Counterfeit Bills A Risk For Local Bitcoin Trading
The Christmas holiday season is sometimes referred to as silly season and for good reason — it is a time when there’s a lot of funny money floating around.
Law enforcement officials are warning residents and businesses to be on the lookout for counterfeit bills. WSB-TV Channel 2 in Atlanta aired an investigative report on counterfeiting which is a multi-million dollar problem in that region.
The Secret Service in Atlanta says this is the time of year you want to most closely watch just what’s in your wallet.
There has been a rise in the number of counterfeiting incidents around the U.S., with counterfeit bills showing up at multiple Walmarts near South Bend and at about every store in Harlan, Kentucky. Cashiers at businesses sometimes will notice that a bill is counterfeit, but not always. The manager of the Wendy’s in Tarboro, NC discovered that a customer had passed a counterfeit only after the bank confiscated the bill that was part of a cash deposit.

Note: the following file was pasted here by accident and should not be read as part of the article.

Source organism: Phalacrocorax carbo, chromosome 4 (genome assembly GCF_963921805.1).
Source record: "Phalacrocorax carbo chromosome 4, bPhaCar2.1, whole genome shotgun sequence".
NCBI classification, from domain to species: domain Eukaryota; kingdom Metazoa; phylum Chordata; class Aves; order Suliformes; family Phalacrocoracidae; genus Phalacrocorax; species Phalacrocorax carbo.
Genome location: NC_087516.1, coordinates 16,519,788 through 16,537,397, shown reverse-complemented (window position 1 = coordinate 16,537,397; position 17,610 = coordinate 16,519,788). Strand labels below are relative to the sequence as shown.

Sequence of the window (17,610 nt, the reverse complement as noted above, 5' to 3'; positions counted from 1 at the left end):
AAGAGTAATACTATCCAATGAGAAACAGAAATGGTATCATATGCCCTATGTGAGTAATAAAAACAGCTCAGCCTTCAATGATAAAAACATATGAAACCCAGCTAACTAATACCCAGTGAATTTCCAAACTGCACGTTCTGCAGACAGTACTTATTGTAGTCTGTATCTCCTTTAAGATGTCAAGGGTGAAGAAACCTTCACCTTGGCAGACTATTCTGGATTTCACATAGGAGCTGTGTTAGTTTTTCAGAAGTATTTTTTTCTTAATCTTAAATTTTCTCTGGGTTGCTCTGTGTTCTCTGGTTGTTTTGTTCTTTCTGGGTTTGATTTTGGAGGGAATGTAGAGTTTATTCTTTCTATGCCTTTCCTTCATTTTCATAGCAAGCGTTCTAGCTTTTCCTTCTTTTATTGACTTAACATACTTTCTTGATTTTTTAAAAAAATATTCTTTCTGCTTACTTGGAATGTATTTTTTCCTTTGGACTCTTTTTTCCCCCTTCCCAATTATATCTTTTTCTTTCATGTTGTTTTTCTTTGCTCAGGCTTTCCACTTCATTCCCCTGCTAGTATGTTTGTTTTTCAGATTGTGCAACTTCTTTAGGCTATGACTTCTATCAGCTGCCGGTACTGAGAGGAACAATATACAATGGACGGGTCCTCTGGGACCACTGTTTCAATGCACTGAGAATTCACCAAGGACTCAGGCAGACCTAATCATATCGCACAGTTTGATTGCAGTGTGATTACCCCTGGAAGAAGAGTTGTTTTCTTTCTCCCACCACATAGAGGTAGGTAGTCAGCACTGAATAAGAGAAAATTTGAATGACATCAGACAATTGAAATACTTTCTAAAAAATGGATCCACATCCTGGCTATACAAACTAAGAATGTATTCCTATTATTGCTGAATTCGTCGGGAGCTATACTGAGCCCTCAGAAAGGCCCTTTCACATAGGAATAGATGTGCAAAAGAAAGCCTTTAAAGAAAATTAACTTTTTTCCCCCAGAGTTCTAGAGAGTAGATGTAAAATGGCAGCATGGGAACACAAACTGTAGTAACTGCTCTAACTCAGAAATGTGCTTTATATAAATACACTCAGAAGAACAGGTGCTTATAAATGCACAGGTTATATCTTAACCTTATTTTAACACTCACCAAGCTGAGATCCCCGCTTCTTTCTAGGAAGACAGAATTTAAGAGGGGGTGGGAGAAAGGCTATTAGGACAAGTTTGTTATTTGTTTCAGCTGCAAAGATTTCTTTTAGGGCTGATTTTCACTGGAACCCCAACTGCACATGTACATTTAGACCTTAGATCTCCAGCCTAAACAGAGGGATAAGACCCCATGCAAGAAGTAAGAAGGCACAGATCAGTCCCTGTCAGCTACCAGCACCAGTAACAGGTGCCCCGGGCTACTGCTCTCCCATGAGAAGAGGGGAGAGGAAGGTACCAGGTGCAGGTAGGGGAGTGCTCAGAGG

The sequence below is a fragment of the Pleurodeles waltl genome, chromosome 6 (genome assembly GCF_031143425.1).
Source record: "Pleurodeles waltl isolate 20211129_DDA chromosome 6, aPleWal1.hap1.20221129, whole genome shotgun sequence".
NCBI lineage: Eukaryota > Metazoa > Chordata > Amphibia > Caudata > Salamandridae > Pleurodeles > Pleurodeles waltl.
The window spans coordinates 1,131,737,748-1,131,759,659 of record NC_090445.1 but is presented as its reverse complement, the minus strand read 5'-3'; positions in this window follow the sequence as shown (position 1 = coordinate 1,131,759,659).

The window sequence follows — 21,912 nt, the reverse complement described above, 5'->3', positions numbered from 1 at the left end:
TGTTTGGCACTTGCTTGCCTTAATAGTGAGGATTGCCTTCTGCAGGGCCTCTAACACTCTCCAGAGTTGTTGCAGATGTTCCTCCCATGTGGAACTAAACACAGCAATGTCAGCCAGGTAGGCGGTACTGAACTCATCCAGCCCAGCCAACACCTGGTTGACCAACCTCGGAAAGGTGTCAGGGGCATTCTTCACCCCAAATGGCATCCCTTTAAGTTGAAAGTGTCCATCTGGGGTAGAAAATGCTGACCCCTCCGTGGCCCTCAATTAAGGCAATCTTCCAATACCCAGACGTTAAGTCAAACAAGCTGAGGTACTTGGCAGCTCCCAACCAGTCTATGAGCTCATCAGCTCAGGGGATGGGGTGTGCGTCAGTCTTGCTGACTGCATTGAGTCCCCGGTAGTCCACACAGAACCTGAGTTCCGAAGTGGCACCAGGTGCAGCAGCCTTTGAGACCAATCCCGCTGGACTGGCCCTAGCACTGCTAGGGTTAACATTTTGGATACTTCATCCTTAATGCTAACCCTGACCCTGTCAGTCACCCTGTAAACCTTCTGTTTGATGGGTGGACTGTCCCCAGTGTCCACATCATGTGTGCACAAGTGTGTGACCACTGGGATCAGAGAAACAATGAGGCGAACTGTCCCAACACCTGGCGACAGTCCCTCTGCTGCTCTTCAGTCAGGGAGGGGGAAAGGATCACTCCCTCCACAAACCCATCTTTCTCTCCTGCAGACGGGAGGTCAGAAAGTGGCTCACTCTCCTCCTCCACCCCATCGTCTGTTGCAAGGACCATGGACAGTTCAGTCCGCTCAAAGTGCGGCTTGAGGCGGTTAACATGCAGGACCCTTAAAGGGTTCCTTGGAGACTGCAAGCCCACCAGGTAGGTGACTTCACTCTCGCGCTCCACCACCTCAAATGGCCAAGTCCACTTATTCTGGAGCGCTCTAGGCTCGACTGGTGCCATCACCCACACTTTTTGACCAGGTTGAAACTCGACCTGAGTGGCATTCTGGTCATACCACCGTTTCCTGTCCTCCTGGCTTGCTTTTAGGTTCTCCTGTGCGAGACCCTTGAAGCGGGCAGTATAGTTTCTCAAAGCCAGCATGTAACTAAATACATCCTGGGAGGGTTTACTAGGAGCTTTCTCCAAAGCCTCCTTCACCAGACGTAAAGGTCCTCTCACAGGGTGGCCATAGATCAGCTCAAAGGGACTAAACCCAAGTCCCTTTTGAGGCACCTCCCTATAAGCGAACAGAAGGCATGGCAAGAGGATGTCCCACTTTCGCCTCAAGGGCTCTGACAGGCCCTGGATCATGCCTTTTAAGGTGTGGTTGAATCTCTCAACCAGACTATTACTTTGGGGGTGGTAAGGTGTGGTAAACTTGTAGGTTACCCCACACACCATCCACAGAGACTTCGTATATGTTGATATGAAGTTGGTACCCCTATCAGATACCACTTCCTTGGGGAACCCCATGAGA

Businesses, large and small, aren’t the only targets of the counterfeiters — police discovered counterfeit money being used when they interrupted a drug deal in Louisiana. And consumers can even become victims, as was reported about a person in Des Moines who was given counterfeit paper money in his change.
And the counterfeiters aren’t always big city criminals, as evidenced from the arrests at an apartment in Rochester, MN where tens of thousands of dollars worth of counterfeit bills were being produced by a few twenty-somethings.